Privacy is directly related to technology when it comes to drones. Digital cameras have enabled drone technology that can read a coin from several thousand feet. Although I read that during research several years ago, I was unable to find the direct link to the article. As we delve into the privacy concerns in part 4 of these series, it will become apparent that privacy is a hotly debated subject that is evolving in a manner similar to the rest of the drone industry.
Drone technology has outpaced privacy laws by enabling detailed imagery that raises a number of issues. In part 3 of this series on drones, the focus was on drone airspace in terms of how low could a drone fly over your property. Since that writing, I have discovered an article titled “A battlefield of drones and privacy in your backyard” that reverts to a law from 1946 which states that property rights end 83 above the ground. Notice it says property rights and not privacy rights.
From here the article will mainly focus on the human interest aspect of privacy. Although several legal issues are addressed by articles in the references, it became apparent that privacy is ruled in a case by case basis at the time of this writing. Therefore, the invasion of privacy to date makes for a much better story. I will however mention that the FAA is more concerned with safety in their regulations than privacy. That was apparent after reading several articles on drone privacy.
One place that privacy has always been an issue is with celebrities. It was mentioned that the death of Princess Diana was related to an effort to outrun the Paparazzi. Now that drones enable aerial viewing, the privacy of Hollywood no longer is assured with the use of a fence or wall. These are easily overcome with the quadcopters possessed by many a picture seeker. Apparently technology means that you can’t run or hide.
Personal privacy is also an issue. There is a case pending about a Kentucky man (“Kentucky Man Arrested After Shooting Down Camera Drone with Shotgun”) who shot a drone that he thought was observing his 16 year old daughter while she was sunbathing in the back yard. In the book, “To Kill a Predator” the Predator pilot breaks off a mission in order to observe a lady sunbathing nude in her back yard.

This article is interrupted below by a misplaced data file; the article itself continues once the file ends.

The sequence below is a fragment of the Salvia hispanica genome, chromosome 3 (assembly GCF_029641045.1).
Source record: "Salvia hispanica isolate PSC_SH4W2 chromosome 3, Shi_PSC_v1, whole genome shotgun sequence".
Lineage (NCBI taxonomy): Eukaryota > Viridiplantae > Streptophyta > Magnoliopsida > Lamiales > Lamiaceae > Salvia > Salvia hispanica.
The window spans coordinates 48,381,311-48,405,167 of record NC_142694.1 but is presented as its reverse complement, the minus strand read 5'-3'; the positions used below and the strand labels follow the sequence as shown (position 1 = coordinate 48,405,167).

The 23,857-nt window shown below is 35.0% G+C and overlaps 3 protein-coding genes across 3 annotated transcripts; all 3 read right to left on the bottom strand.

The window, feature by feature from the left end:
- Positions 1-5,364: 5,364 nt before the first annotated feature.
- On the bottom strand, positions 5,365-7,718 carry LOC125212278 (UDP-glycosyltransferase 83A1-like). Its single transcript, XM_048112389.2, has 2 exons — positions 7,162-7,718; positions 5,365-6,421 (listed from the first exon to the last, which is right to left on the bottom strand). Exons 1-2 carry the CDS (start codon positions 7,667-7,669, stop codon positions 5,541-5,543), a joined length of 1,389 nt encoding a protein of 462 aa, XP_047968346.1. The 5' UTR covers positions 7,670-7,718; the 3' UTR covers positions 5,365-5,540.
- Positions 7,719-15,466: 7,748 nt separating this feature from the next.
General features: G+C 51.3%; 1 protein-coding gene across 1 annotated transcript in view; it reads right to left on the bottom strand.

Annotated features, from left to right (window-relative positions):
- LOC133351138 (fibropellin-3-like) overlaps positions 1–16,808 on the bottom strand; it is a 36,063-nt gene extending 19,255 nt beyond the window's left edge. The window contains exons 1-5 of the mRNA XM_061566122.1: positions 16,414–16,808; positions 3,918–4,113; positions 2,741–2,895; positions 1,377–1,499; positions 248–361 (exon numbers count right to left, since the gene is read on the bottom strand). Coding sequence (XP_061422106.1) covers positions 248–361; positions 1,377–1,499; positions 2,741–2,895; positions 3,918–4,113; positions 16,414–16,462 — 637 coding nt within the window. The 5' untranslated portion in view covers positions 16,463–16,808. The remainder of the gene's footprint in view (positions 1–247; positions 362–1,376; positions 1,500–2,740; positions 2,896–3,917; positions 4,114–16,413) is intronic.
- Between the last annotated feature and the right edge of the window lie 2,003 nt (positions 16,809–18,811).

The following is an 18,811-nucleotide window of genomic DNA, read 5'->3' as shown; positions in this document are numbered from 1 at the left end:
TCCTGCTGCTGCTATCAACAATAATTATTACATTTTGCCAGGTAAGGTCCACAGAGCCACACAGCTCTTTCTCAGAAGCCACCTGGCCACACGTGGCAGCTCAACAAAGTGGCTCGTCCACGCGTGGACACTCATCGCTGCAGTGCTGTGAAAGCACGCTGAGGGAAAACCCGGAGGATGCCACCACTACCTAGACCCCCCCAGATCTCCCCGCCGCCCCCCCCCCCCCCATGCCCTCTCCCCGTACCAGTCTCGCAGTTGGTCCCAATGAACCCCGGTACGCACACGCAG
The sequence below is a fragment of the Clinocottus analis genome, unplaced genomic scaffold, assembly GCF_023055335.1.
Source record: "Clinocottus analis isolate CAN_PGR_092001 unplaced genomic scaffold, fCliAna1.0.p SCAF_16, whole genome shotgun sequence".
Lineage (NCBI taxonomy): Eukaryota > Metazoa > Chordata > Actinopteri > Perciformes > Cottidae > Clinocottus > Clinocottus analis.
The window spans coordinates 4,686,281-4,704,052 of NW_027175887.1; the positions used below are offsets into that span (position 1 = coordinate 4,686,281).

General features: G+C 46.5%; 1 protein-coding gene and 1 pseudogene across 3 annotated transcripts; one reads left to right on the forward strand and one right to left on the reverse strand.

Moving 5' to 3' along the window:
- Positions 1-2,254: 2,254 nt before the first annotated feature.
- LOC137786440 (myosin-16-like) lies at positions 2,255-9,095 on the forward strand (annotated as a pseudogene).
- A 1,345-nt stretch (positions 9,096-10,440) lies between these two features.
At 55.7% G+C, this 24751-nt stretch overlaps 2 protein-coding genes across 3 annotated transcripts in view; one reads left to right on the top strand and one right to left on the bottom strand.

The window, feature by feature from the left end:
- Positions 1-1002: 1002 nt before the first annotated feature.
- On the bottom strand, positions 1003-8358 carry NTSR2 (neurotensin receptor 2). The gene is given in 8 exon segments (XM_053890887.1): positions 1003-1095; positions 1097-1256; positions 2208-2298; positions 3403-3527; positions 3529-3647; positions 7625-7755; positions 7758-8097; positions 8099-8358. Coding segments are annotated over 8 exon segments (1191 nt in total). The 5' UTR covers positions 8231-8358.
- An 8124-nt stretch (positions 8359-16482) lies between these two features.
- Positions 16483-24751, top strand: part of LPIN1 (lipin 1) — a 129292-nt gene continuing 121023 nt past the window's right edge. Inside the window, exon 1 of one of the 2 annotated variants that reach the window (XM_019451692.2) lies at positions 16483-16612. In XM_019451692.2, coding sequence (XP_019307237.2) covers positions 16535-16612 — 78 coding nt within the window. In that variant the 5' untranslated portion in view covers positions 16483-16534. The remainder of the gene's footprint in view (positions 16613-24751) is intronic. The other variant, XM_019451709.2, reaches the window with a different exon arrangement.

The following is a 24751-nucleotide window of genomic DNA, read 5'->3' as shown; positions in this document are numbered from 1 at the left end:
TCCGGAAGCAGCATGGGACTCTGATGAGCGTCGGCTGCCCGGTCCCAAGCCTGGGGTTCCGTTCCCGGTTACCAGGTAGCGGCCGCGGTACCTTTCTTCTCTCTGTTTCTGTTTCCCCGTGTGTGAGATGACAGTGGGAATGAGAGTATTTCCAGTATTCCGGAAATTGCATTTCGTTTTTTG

Sunbathing is not the only activity observed by drone pilots. Much more has been observed by the US military in the Middle East as documented in the book “Predator: The Remote-Control Air War over Iraq and Afghanistan: A Pilot’s Story” by Matt J. Martin.
No doubt there will be more on this issue. The possibilities are far and wide. They can range from stalking to catching partners in the act of cheating. The issues range from private observations to public issues such as tracking fugitives and identifying marijuana growers. With the current debate about the government pressuring Apple to overcome the phone encryption of the San Bernardino shooters, it is apparent that privacy and technology will be a tense subject for many in the future. As the debate progresses, it will surely impact the privacy we currently take for granted.
For now realize that drone surveillance is a fact of life. Technology not only allows you to be recorded, it also means that you could unknowingly become the next youtube sensation. Therefore it is best to think twice about your outdoor activities in order to avoid going viral.
- “Kentucky Man Arrested After Shooting Down Camera Drone with Shotgun”
- “Commentary: A battlefield of drones and privacy in your backyard” Stephen Carter, Bloomberg View August 3, 2015.
- “Government’s Domestic Use of Drones Poses Privacy Questions for Congress and the Courts” By David Young, CIPP/US The Privacy Advisor | Apr 22, 2014
- “Drone Regulations Should Focus on Safety and Privacy” By THE EDITORIAL BOARDJAN. 9, 2016.
- “Predator: The Remote-Control Air War over Iraq and Afghanistan: A Pilot’s Story” by Matt J. Martin (Author), Charles W. Sasser (Author) November 12, 2010
- To Kill a Predator: A Serial Killer Uses Predator Drones to Attack on American Soil Paperback – by Adir Rondack (Author) January 8, 2015